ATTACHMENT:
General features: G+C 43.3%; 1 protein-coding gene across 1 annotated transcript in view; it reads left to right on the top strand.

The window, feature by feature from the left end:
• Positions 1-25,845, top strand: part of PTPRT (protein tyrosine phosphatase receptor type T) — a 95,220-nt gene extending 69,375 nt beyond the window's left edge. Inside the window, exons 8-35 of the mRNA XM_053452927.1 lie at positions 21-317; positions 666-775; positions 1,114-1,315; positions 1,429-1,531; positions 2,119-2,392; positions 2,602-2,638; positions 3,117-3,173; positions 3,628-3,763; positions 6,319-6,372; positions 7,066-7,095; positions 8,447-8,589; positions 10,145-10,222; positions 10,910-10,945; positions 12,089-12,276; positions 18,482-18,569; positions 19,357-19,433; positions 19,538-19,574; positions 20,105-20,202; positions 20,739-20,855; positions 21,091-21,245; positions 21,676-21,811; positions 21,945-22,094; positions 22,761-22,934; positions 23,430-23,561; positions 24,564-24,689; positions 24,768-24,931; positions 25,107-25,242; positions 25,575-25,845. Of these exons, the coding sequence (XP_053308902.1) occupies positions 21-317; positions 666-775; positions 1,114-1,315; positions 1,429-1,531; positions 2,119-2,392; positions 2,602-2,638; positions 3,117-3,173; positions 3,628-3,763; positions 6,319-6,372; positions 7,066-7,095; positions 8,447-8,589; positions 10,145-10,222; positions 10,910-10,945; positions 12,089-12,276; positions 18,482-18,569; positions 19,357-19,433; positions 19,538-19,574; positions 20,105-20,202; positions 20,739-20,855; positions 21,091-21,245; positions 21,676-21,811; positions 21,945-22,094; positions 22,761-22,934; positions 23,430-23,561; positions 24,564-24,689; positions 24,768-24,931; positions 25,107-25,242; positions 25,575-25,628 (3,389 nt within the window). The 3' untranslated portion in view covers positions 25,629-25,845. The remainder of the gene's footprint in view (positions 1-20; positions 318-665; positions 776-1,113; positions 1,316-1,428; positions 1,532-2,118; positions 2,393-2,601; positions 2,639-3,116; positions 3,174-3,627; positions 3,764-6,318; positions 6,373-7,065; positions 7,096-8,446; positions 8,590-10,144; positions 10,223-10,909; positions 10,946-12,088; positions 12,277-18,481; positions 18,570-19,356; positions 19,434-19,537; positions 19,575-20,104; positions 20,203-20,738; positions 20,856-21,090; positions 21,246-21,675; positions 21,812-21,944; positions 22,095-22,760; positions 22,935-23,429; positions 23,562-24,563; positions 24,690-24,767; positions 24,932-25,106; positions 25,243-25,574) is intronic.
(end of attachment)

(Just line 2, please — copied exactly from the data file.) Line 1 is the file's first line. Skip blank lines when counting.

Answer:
The window, feature by feature from the left end: